To initiate a call through a radio unit of the first group of units, the attendant removes the handset from the control telephone at the attendant station and on hearing the dial tone, dials the required two digits to select the desired unit, and then dials the third digit to select the channel, just as for a call from a regular control station. The operation of the switch in response to the first two digits dialled is also the 0 same as described for calls from a regular control station.

Assuming that the called radio unit is the one shown in Figure 3 of the drawings, at the end of the rotary pulsing, wipers 187 and 189 will be 65 on bank contacts 188 and 190, wipers 191, 193 and 196 will be on bank contacts 192A, 194A and I9TA, and wiper 198 will be on bank contact M19.

If this unit is idle, battery through the winding of cutoff relay 220 and the lower winding of hold 70 relay 230 will be on test contact 194A. When therefore, transfer relays 150 and 155 release, shortly after the last rotary impulse, a circuit will be closed for switching relay 140 in series with relays 220 and 230 as follows: ground 7 through make contacts 109, break contacts 123, Upper winding 6f relay 1-40, upper break -contacts of ,,he .break-make.before -break springs 'i 5, .test wiper '93, test contact 194A, conductor '2.0., and the windings of relays 22D and -230 in parallel to negative battery. Relays .40, 220 and 230 all operate over'this.circuit.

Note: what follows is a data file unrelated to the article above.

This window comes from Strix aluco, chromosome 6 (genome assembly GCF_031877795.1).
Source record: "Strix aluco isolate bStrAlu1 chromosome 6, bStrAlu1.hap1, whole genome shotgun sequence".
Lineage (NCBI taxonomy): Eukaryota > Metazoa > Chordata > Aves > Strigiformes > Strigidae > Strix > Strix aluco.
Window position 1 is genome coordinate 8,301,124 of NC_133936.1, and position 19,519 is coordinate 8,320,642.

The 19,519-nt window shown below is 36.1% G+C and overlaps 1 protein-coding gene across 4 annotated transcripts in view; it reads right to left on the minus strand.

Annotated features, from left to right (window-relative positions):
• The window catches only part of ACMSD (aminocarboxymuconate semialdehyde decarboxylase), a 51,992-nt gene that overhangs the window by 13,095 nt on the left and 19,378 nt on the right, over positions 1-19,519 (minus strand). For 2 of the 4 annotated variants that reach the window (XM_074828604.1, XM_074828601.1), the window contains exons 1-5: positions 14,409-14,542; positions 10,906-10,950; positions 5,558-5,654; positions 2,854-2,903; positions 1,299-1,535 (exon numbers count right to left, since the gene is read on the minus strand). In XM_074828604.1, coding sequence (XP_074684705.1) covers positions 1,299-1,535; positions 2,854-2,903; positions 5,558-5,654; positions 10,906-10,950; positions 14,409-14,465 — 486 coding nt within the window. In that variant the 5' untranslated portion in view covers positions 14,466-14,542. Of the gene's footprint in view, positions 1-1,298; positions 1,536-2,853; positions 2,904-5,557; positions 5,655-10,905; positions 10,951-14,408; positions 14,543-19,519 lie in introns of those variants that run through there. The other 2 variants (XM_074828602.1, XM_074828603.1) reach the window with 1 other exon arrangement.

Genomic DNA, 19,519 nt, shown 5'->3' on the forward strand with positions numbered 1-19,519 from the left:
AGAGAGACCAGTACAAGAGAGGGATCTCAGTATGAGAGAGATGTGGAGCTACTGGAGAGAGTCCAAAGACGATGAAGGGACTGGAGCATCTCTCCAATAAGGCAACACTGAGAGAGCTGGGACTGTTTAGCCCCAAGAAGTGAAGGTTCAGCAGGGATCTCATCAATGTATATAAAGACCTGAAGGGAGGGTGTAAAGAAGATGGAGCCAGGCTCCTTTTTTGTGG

.Switching relay 140 upon operating, at make contacts 141 and '42 switches the talking circuit through to bank contacts 088 and 1:9, at make contacts 144 extends the transmitter channel- 1 select -pulsing circuit through to wiper 196 and bank contact I9~A, and at make contacts 145 extends -the receiver channel-select pulsing circuit through-to wiper 10; and bank contact 192A.

Relay 140 -also ;at -make contacts 146 extends di- 1 redt ground to wiper i 93 and bank contact 194A.

The -other :functions of the switching relay are as 'explained in previous sections. Cutoff relay 220 upon operating, at make contacts 22 and 222 extends the -channel-select pulsing circuits 2 through to the pulsing conductors 302 and 307 and the associated pulsing relays 310 and 350.

Relay,220 also, at Ibreak contacts 221 and 222 disconnects conductors 202 :and 206 from these circuits. Hold relay :23 upon operating extends 2r holdinug.ground to the hold conductors 303 and 'S inthe usual manner.